We all know high blood pressure is a serious medical condition. Blood pressure is a measurement of the force of blood pushing against the walls of your arteries as the heart pumps. When this pressure is too high over an extended period of time, it can have serious consequences like heart disease, stroke, or kidney failure.
Now new research by scientists at the Wake Forest Baptist Medical Center suggests doctors may want to treat women with high blood pressure more aggressively than they treat men.
“The medical community thought that high blood pressure was the same for both sexes and treatment was based on that premise,” said Carlos Ferrario, M.D., professor of surgery at Wake Forest Baptist and lead author of the study. “This is the first study to consider sex as an element in the selection of antihypertensive agents or base the choice of a specific drug on the various factors accounting for the elevation in blood pressure.”
According to Ferrario, while there has been a significant decline in the number of heart-related deaths in men in the last 20 to 30 years, heart disease has emerged as the leading cause of death in women over the same time span. But why?
The Wake Forrest Baptist team recruited 100 men and women age 53 and older who had untreated high blood pressure for its study. Participants had a series of tests measuring their blood circulation and hormones.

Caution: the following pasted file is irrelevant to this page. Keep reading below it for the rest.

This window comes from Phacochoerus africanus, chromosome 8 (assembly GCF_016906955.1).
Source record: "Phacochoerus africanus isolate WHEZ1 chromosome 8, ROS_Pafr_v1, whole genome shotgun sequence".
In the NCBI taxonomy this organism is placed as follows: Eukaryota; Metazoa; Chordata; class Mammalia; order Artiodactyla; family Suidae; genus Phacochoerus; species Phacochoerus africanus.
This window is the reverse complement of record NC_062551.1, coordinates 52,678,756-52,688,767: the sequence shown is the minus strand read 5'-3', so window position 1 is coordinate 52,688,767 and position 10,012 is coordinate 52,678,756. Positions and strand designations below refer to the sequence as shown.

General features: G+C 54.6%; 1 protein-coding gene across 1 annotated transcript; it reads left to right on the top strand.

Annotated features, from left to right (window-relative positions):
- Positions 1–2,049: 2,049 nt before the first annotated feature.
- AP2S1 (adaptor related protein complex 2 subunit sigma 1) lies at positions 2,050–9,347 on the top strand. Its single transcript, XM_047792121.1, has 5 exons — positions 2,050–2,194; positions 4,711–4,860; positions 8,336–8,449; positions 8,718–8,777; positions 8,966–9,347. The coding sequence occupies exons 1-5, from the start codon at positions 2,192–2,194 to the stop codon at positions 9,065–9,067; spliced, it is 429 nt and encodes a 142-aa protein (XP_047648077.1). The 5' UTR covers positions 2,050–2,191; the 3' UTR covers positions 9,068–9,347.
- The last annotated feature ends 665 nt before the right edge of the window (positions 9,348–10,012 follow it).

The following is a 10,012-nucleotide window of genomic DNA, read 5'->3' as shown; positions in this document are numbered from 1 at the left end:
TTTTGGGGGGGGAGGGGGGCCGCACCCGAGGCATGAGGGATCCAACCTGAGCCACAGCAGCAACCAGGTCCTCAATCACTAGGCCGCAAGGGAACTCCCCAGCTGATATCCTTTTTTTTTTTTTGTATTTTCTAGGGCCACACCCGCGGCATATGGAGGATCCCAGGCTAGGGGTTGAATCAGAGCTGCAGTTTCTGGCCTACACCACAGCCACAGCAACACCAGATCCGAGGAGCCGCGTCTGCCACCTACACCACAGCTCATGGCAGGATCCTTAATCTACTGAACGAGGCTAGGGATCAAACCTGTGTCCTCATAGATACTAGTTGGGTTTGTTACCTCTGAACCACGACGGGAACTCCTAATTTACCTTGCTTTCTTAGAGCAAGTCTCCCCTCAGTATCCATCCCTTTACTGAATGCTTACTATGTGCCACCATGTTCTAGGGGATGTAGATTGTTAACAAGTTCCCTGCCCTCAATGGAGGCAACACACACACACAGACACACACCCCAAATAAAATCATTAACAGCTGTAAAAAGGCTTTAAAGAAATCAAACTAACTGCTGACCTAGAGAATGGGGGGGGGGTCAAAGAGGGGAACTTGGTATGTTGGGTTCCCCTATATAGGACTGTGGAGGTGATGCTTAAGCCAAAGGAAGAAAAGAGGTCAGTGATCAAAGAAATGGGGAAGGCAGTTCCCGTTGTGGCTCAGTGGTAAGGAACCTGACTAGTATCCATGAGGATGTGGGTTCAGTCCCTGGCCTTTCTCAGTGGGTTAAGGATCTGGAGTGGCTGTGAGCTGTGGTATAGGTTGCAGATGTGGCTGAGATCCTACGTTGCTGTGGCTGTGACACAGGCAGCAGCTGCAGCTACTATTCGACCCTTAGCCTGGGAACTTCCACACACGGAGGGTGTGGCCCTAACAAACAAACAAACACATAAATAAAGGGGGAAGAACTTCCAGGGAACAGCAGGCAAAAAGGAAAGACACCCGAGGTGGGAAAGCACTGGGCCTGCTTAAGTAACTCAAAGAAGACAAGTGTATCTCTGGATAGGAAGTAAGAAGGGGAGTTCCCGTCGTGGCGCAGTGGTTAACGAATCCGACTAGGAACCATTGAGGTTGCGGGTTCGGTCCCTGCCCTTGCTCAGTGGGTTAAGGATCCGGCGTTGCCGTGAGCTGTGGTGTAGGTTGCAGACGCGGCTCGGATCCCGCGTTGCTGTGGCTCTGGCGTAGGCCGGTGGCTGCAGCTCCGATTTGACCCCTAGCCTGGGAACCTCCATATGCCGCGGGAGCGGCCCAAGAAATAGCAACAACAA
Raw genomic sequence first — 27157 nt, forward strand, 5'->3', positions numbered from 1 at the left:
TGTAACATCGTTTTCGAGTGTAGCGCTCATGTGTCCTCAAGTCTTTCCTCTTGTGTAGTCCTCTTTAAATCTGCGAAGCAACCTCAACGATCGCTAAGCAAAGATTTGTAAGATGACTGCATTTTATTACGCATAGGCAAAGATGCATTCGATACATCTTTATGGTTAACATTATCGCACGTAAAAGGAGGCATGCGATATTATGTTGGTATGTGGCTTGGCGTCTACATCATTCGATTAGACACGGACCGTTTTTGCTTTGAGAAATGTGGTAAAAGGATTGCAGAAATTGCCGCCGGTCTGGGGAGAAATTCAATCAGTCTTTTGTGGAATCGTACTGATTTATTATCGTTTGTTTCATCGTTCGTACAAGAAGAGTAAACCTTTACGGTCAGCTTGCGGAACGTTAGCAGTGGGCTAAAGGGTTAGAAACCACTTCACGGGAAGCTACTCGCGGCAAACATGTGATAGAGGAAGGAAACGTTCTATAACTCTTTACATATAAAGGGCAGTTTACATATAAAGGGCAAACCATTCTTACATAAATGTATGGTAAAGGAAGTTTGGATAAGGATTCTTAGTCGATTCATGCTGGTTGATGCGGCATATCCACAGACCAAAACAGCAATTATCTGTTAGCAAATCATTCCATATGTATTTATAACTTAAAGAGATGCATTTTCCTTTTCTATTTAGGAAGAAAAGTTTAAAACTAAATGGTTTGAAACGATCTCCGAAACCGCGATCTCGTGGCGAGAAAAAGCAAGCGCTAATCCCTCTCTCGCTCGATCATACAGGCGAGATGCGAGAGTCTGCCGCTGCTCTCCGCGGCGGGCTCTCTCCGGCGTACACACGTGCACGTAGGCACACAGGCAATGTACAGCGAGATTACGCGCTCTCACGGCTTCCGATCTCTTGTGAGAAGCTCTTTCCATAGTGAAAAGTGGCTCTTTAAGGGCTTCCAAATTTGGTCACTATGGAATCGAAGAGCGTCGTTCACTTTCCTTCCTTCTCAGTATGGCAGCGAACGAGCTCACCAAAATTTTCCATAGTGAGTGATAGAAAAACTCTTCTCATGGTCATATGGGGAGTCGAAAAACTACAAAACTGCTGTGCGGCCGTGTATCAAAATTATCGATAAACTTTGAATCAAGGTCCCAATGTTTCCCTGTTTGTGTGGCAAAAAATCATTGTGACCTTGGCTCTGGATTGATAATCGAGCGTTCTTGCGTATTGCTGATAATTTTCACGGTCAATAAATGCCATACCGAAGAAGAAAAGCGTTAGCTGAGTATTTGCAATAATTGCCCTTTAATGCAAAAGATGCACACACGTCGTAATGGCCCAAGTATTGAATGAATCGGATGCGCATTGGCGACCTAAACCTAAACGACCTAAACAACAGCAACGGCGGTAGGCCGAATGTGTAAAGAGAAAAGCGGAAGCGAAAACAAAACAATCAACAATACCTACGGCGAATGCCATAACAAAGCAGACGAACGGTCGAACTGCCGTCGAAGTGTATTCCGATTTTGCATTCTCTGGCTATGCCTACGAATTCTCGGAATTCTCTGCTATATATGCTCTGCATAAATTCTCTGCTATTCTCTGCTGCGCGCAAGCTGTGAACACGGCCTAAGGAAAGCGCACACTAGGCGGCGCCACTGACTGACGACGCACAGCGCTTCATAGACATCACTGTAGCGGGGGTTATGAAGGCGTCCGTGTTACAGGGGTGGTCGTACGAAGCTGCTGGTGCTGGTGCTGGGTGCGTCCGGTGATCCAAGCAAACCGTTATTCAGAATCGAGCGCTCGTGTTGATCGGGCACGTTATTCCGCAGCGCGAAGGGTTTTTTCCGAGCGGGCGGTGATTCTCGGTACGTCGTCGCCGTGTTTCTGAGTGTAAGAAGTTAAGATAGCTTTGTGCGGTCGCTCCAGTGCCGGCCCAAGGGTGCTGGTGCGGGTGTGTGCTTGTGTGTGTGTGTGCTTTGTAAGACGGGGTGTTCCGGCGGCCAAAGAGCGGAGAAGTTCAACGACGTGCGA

The researchers found women had circulatory issues (referred to collectively as vascular disease) 30 to 40% more often than men with the same elevated blood pressure. The differences were both physical and hormonal, making the conditions more severe.
Ferrario says these findings highlight a need for further study.
“We need to evaluate new protocols – what drugs, in what combination and in what dosage – to treat women with high blood pressure,” Ferrario said.
What can we learn from this study? First, no one should take high blood pressure lightly, but women in particular may need to begin treatment at a lower threshold as compared to men. If you or a woman you love has high blood pressure, make sure you (or she) talk to your doctor about treatment options.
It’s also important to remember that high blood pressure is called the “silent killer” for a reason. It often has no warning signs or symptoms and, according to American Heart Association data, nearly 20% of people with high blood pressure don’t know they have it (PDF). If you don’t know your blood pressure, see a health care professional to be tested.